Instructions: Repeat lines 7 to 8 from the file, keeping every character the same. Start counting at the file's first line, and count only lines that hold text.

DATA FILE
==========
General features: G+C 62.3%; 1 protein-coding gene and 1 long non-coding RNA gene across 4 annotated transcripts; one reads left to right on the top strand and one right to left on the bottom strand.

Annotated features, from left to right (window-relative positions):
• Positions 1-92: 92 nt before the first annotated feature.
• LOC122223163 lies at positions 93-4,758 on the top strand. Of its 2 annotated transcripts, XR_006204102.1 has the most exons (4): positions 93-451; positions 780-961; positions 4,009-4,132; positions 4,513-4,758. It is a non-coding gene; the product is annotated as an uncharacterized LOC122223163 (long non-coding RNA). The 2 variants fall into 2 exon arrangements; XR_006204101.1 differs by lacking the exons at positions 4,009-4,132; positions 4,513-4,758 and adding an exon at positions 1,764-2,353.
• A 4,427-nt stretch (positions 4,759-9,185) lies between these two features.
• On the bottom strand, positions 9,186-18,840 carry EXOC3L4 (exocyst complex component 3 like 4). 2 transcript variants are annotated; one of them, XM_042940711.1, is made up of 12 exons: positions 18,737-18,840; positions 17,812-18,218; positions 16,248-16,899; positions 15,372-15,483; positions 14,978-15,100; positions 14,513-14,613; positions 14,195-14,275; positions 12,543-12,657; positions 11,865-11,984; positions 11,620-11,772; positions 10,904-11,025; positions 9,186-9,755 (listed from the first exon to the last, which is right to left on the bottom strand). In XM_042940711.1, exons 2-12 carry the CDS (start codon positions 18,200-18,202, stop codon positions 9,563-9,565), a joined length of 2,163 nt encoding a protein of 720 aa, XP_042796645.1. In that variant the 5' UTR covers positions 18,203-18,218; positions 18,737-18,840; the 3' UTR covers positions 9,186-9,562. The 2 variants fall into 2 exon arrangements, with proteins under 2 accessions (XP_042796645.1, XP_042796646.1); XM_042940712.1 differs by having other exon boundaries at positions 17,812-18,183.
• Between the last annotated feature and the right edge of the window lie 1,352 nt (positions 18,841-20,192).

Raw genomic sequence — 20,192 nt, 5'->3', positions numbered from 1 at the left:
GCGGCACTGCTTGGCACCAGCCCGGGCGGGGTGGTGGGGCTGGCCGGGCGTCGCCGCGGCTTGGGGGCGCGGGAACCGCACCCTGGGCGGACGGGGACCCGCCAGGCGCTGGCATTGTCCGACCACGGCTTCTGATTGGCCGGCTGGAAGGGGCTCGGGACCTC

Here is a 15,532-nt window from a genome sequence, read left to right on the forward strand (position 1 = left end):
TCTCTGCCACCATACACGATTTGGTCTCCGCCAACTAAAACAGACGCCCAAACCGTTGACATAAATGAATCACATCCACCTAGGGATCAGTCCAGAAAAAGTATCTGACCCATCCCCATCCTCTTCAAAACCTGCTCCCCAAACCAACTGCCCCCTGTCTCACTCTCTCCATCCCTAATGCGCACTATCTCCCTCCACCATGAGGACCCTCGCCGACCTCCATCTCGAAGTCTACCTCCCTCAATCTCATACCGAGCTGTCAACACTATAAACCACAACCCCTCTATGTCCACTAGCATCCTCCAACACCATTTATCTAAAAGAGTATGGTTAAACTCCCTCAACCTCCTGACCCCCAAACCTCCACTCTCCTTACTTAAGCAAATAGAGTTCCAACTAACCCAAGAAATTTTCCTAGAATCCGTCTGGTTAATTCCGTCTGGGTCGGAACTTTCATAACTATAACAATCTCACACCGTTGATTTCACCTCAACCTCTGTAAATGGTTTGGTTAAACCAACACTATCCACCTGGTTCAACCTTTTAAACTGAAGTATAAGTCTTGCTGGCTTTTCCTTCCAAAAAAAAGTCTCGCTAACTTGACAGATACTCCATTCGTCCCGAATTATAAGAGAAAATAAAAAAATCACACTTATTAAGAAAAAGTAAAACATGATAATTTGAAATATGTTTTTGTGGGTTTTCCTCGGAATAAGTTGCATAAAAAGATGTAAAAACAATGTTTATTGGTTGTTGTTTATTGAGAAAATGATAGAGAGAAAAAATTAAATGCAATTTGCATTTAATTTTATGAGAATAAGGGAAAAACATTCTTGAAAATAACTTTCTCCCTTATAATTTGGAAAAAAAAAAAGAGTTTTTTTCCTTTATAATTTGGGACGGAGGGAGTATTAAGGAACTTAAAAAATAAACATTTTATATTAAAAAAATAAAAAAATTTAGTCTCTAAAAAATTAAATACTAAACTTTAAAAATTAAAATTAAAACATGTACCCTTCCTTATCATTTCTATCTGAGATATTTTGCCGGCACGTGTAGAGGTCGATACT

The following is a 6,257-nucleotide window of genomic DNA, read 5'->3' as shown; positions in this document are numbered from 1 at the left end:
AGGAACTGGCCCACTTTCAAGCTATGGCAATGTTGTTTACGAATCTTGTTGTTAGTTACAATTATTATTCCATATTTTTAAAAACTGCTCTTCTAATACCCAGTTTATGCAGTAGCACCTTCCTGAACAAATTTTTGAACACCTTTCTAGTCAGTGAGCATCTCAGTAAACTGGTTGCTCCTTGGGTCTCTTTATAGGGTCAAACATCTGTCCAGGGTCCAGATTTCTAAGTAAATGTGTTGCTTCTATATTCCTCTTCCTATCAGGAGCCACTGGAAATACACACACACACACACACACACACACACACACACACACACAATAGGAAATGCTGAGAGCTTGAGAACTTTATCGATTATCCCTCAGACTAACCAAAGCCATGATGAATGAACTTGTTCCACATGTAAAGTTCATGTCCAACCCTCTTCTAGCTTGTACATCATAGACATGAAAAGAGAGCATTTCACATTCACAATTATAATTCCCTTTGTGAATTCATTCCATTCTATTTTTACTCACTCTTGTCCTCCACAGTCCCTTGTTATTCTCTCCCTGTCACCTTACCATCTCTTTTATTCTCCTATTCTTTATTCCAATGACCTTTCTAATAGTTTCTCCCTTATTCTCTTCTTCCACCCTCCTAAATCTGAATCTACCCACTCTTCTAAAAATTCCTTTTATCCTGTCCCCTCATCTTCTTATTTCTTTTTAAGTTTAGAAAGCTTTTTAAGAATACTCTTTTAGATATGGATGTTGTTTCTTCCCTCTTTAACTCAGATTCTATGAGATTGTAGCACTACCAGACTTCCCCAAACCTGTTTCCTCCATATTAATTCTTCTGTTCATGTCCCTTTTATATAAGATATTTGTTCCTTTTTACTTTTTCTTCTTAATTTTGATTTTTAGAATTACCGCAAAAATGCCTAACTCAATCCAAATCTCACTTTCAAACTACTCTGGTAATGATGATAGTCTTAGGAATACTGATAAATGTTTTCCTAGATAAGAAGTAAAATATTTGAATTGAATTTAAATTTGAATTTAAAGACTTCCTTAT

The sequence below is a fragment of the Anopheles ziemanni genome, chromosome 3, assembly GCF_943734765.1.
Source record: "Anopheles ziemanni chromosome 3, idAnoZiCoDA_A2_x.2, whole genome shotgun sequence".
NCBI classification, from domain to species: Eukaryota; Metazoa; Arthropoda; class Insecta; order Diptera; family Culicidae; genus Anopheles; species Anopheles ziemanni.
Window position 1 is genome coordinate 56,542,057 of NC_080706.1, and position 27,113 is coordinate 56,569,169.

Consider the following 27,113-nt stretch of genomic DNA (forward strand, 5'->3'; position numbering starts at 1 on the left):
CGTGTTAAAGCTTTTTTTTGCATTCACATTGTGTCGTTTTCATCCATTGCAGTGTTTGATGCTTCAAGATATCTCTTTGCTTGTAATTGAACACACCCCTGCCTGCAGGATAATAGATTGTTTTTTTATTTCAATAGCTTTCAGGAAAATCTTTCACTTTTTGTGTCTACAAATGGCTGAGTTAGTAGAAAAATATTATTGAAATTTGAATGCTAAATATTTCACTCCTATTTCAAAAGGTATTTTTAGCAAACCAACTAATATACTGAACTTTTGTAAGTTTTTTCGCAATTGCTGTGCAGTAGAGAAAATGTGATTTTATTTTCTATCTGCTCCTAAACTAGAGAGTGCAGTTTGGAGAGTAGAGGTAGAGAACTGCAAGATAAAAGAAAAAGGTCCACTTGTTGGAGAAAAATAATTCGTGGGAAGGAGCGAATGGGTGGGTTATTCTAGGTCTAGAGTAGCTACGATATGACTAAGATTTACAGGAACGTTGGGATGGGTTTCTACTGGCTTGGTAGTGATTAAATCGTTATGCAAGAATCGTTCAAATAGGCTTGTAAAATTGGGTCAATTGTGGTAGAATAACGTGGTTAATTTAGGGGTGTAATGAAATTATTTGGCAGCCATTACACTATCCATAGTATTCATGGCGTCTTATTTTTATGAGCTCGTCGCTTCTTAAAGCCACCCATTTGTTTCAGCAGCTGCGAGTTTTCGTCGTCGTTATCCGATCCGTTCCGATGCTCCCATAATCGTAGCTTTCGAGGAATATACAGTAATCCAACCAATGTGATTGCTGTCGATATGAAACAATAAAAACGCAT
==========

• Between the last annotated feature and the right edge of the window lie 1,352 nt (positions 18,841-20,192).

Raw genomic sequence — 20,192 nt, 5'->3', positions numbered from 1 at the left: